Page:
By Stephen Young
By Stephen Young
By Stephen Young
By Jim Schutze
By Rachel Watts
By Lauren Drewes Daniels
Buzz's mother had three essential life lessons she attempted to impart to her son: 1) Shut up; 2) Show some respect; and 3) God help you if I ever catch you hanging around that pool hall. Despite her best efforts, delivered with the loving strokes of a left hook that would have done Joe Frazier proud, lessons one and two didn't take. But that's OK.We like this job.
Buzz never did learn to play pool, though. To this day, we just can't grasp all the angles.
That pool hall Mother Buzz warned us about was a seedy storefront on the main street of the small town where we grew up, a dim joint that served Busch beer in cans and offered dingy tables with faded felt, resting on stained indoor-outdoor carpet beneath humming fluorescent lights—tables that mother warned us lured the town's badder boys to trouble with a capital T.
We used to think about that joint later in life when, as a young reporter on the weekend cop shift in San Antonio, we'd be called out to cover shootings at seedy bars. "Misdemeanor murders," weary, cynical cops would call these crimes, as if to say: "If you're dumb enough to wander into a bar where cough syrup is considered a mixer, the barmaid has missing teeth, every third person is carrying a gun, and you wind up getting shot, what do you expect us to do?"
As comedian Chris Rock once pointed out: The difference between getting assassinated and getting shot has a lot to do with the company you keep.
So, what's our point, you ask? Well, another year has passed, and once again it's time to look back at the year's news in Dallas. How does one sum up a year that saw record home foreclosures, budget crises at the school district and everywhere else, massive layoffs, and general stress and near-panic? A year that saw City Hall rolling ahead with plans for a half-billion-dollar hotel that no private hotelier in his right mind wants to build? A year that saw our 401(k)s dwindle to 0.401(k)s? Mixed metaphorically speaking, we've been running with the wrong crowd; we weren't sharp enough to figure all the angles; and this year, the chickens came home to roost.
So that was 2008: The Year We Lived Dangerously and All Got Shot. Yes, this was indeed a tough, tough year. And the worst part is the uneasy feeling we have that none of us would be in this mess now if everyone had just shut up, shown some respect and listened to our mothers.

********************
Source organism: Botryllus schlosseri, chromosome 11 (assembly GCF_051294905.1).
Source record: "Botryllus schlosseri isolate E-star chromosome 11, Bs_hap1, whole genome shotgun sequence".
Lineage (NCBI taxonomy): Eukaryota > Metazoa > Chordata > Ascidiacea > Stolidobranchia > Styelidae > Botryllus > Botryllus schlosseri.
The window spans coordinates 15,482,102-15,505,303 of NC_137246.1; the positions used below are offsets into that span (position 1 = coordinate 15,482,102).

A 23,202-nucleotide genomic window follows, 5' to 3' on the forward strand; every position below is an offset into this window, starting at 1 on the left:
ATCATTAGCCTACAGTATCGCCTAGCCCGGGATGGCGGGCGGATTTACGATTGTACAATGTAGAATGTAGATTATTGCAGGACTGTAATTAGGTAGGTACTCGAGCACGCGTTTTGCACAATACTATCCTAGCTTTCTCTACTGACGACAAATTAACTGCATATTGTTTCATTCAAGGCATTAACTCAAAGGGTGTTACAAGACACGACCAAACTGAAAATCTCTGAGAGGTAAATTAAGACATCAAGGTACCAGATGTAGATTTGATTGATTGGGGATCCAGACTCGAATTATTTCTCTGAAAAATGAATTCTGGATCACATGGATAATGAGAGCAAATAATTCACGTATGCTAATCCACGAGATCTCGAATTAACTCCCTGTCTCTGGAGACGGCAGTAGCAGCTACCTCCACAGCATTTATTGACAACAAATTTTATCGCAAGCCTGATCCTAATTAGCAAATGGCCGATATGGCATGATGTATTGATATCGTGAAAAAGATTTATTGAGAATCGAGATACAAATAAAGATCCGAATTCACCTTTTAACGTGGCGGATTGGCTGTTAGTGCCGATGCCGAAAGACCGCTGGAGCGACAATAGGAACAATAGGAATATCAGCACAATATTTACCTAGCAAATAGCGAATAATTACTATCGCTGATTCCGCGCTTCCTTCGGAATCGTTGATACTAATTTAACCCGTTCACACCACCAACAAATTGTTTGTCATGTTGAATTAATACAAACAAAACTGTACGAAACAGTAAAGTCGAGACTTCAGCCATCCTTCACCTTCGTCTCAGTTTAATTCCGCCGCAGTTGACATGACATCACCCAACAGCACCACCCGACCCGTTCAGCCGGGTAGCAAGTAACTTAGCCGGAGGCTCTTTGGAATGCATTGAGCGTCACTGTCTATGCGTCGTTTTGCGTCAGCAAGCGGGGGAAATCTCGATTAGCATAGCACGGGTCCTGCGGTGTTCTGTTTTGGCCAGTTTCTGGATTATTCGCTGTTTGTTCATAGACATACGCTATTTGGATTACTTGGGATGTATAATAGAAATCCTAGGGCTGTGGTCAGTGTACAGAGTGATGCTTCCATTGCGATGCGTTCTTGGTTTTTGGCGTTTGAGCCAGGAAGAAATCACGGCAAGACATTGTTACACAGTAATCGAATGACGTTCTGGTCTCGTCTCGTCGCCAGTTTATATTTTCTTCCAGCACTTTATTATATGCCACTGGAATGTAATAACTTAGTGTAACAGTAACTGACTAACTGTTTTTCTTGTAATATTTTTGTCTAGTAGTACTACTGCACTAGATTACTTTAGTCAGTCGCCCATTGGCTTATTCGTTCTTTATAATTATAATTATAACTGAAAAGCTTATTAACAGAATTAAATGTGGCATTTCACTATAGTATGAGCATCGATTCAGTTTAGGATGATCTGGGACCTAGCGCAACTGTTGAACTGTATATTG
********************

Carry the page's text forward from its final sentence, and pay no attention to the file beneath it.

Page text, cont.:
January - March
Booty haul: Texas' strip club owners ring in 2008 facing a new $5 per head—um, we mean $5 per patron—state tax. Club owners decry the fee as an unconstitutional tax on free expression. State lawmakers, who approved the booty tax, had considered but rejected a sliding scale for the fee, which would have cost patrons $15 for clubs featuring girls without knife scars, $20 for those with "really ginormous ta-tas" and $1.50 for clubs featuring girls who insist upon telling patrons they are "only working there while getting a marketing degree."
First casualty of war: Garland mother Priscilla Ceballos apologizes after it's revealed that she had lied about the death of her husband, purportedly killed while serving as a soldier in Iraq, so that her 6-year-old daughter could write an essay that won the girl tickets to a sold-out Hannah Montana concert. The girl's father was not, in fact, a war casualty. Ceballos complains of scorn and abuse heaped on her after the fakery was discovered in late December and urges Americans not to blame her daughter, who gamely offers to "blow Pop straight to hell" in exchange for tickets and a backstage pass.
Narcs for narcs: Dallas City Council passes a compromise measure that would allow police recruits who admit to past use of serious illegal drugs to be hired as long as the drug use occurred before the recruit turned 21 and the recruit did not inject the drugs or use the drugs more than one time. Council members rejected a DPD proposal that would have allowed up to four instances of serious drug use. "If people who use drugs that much want to enter government service, they can run for office, just like everyone else," council member Ron Natinsky tells cops.
New math: David Rastellini, the administrator in charge of finances at Dallas Independent School District, resigns as the district awaits the results of a much-delayed audit that will uncover numerous instances of sloppy bookkeeping. Rastellini tells reporters that his departure is for personal reasons and insists that he is proud of his "seven years of service to DISD." The district hired Rastellini in 2005.
Kitty litter: A Fort Worth man arriving at Dallas-Fort Worth International Airport collects the wrong bag upon arrival, only to discover that a cat had somehow stowed away in the bag for an American Airlines flight from Florida. The cat is eventually returned to its owners. American later announces that it will charge a $35 fee for all cats carried in checked bags on domestic flights, and the Transportation Security Administration creates a rule that requires all cats carried on planes to be divided into sections weighing not more than 3 ounces each and stored in clear, one-quart plastic bags.